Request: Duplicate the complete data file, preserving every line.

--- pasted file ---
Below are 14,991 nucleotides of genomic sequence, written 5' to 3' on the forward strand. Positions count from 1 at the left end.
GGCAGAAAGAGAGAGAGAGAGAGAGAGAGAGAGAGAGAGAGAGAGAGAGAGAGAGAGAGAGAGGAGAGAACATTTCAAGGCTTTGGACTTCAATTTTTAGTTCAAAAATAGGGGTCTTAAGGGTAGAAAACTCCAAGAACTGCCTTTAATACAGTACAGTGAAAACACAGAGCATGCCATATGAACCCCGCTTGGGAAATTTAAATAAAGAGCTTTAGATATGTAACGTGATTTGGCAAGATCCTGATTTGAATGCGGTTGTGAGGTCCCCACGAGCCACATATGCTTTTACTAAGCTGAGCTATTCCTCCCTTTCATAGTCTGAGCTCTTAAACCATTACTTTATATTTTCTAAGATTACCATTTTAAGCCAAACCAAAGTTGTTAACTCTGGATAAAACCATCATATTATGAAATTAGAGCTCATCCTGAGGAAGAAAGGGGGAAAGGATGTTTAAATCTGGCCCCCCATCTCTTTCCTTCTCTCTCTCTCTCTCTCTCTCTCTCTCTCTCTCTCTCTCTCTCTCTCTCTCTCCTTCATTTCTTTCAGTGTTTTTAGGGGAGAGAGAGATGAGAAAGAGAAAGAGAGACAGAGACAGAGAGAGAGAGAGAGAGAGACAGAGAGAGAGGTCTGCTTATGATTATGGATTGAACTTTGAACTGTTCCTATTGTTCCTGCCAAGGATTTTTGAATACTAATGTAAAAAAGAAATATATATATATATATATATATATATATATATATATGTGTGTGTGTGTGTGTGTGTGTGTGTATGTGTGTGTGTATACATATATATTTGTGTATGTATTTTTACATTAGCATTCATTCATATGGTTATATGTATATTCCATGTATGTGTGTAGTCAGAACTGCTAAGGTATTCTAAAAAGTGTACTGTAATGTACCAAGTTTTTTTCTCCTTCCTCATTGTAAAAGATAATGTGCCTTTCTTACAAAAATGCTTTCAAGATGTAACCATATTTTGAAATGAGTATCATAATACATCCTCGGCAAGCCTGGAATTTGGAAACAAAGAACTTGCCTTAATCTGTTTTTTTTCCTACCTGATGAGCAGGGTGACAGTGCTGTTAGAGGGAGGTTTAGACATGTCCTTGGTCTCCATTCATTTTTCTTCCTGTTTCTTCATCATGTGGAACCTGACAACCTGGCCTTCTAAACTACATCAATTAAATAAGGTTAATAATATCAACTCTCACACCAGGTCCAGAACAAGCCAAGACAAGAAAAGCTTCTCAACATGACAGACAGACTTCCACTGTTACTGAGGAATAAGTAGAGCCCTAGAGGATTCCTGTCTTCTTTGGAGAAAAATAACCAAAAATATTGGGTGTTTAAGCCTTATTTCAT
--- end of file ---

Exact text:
Below are 14,991 nucleotides of genomic sequence, written 5' to 3' on the forward strand. Positions count from 1 at the left end.
GGCAGAAAGAGAGAGAGAGAGAGAGAGAGAGAGAGAGAGAGAGAGAGAGAGAGAGAGAGAGAGGAGAGAACATTTCAAGGCTTTGGACTTCAATTTTTAGTTCAAAAATAGGGGTCTTAAGGGTAGAAAACTCCAAGAACTGCCTTTAATACAGTACAGTGAAAACACAGAGCATGCCATATGAACCCCGCTTGGGAAATTTAAATAAAGAGCTTTAGATATGTAACGTGATTTGGCAAGATCCTGATTTGAATGCGGTTGTGAGGTCCCCACGAGCCACATATGCTTTTACTAAGCTGAGCTATTCCTCCCTTTCATAGTCTGAGCTCTTAAACCATTACTTTATATTTTCTAAGATTACCATTTTAAGCCAAACCAAAGTTGTTAACTCTGGATAAAACCATCATATTATGAAATTAGAGCTCATCCTGAGGAAGAAAGGGGGAAAGGATGTTTAAATCTGGCCCCCCATCTCTTTCCTTCTCTCTCTCTCTCTCTCTCTCTCTCTCTCTCTCTCTCTCTCTCTCTCTCTCTCCTTCATTTCTTTCAGTGTTTTTAGGGGAGAGAGAGATGAGAAAGAGAAAGAGAGACAGAGACAGAGAGAGAGAGAGAGAGAGACAGAGAGAGAGGTCTGCTTATGATTATGGATTGAACTTTGAACTGTTCCTATTGTTCCTGCCAAGGATTTTTGAATACTAATGTAAAAAAGAAATATATATATATATATATATATATATATATATATATGTGTGTGTGTGTGTGTGTGTGTGTGTATGTGTGTGTGTATACATATATATTTGTGTATGTATTTTTACATTAGCATTCATTCATATGGTTATATGTATATTCCATGTATGTGTGTAGTCAGAACTGCTAAGGTATTCTAAAAAGTGTACTGTAATGTACCAAGTTTTTTTCTCCTTCCTCATTGTAAAAGATAATGTGCCTTTCTTACAAAAATGCTTTCAAGATGTAACCATATTTTGAAATGAGTATCATAATACATCCTCGGCAAGCCTGGAATTTGGAAACAAAGAACTTGCCTTAATCTGTTTTTTTTCCTACCTGATGAGCAGGGTGACAGTGCTGTTAGAGGGAGGTTTAGACATGTCCTTGGTCTCCATTCATTTTTCTTCCTGTTTCTTCATCATGTGGAACCTGACAACCTGGCCTTCTAAACTACATCAATTAAATAAGGTTAATAATATCAACTCTCACACCAGGTCCAGAACAAGCCAAGACAAGAAAAGCTTCTCAACATGACAGACAGACTTCCACTGTTACTGAGGAATAAGTAGAGCCCTAGAGGATTCCTGTCTTCTTTGGAGAAAAATAACCAAAAATATTGGGTGTTTAAGCCTTATTTCAT